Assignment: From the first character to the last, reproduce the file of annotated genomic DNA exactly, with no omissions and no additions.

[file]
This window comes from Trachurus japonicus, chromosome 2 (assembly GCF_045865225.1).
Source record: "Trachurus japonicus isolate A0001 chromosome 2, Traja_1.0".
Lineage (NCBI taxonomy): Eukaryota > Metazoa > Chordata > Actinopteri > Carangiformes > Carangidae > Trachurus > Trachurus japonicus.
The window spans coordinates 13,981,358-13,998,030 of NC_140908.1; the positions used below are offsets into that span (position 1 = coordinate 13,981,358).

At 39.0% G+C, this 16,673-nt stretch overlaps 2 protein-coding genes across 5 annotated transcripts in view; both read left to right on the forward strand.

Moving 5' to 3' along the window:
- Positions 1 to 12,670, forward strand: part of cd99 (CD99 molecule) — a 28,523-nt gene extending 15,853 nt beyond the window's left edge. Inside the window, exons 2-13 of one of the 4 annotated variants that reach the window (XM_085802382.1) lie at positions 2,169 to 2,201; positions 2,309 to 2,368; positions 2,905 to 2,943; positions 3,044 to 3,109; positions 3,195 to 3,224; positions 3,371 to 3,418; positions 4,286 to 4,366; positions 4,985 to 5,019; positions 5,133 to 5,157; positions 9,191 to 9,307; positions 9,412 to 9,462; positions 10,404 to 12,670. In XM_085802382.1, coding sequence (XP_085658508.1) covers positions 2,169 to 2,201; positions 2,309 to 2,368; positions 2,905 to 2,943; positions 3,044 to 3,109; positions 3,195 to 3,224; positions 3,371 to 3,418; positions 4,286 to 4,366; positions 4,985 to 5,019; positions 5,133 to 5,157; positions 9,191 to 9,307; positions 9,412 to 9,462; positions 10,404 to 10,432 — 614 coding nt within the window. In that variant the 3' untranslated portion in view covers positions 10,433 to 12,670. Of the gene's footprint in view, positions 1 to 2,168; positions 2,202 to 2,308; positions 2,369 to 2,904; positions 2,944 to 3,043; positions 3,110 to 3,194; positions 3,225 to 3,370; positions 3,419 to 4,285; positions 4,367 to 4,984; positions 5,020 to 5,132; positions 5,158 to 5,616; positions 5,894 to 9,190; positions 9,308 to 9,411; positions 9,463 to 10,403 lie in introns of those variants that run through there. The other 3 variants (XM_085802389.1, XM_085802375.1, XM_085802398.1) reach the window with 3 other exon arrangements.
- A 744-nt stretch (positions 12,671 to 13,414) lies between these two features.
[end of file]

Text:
This window comes from Trachurus japonicus, chromosome 2 (assembly GCF_045865225.1).
Source record: "Trachurus japonicus isolate A0001 chromosome 2, Traja_1.0".
Lineage (NCBI taxonomy): Eukaryota > Metazoa > Chordata > Actinopteri > Carangiformes > Carangidae > Trachurus > Trachurus japonicus.
The window spans coordinates 13,981,358-13,998,030 of NC_140908.1; the positions used below are offsets into that span (position 1 = coordinate 13,981,358).

At 39.0% G+C, this 16,673-nt stretch overlaps 2 protein-coding genes across 5 annotated transcripts in view; both read left to right on the forward strand.

Moving 5' to 3' along the window:
- Positions 1 to 12,670, forward strand: part of cd99 (CD99 molecule) — a 28,523-nt gene extending 15,853 nt beyond the window's left edge. Inside the window, exons 2-13 of one of the 4 annotated variants that reach the window (XM_085802382.1) lie at positions 2,169 to 2,201; positions 2,309 to 2,368; positions 2,905 to 2,943; positions 3,044 to 3,109; positions 3,195 to 3,224; positions 3,371 to 3,418; positions 4,286 to 4,366; positions 4,985 to 5,019; positions 5,133 to 5,157; positions 9,191 to 9,307; positions 9,412 to 9,462; positions 10,404 to 12,670. In XM_085802382.1, coding sequence (XP_085658508.1) covers positions 2,169 to 2,201; positions 2,309 to 2,368; positions 2,905 to 2,943; positions 3,044 to 3,109; positions 3,195 to 3,224; positions 3,371 to 3,418; positions 4,286 to 4,366; positions 4,985 to 5,019; positions 5,133 to 5,157; positions 9,191 to 9,307; positions 9,412 to 9,462; positions 10,404 to 10,432 — 614 coding nt within the window. In that variant the 3' untranslated portion in view covers positions 10,433 to 12,670. Of the gene's footprint in view, positions 1 to 2,168; positions 2,202 to 2,308; positions 2,369 to 2,904; positions 2,944 to 3,043; positions 3,110 to 3,194; positions 3,225 to 3,370; positions 3,419 to 4,285; positions 4,367 to 4,984; positions 5,020 to 5,132; positions 5,158 to 5,616; positions 5,894 to 9,190; positions 9,308 to 9,411; positions 9,463 to 10,403 lie in introns of those variants that run through there. The other 3 variants (XM_085802389.1, XM_085802375.1, XM_085802398.1) reach the window with 3 other exon arrangements.
- A 744-nt stretch (positions 12,671 to 13,414) lies between these two features.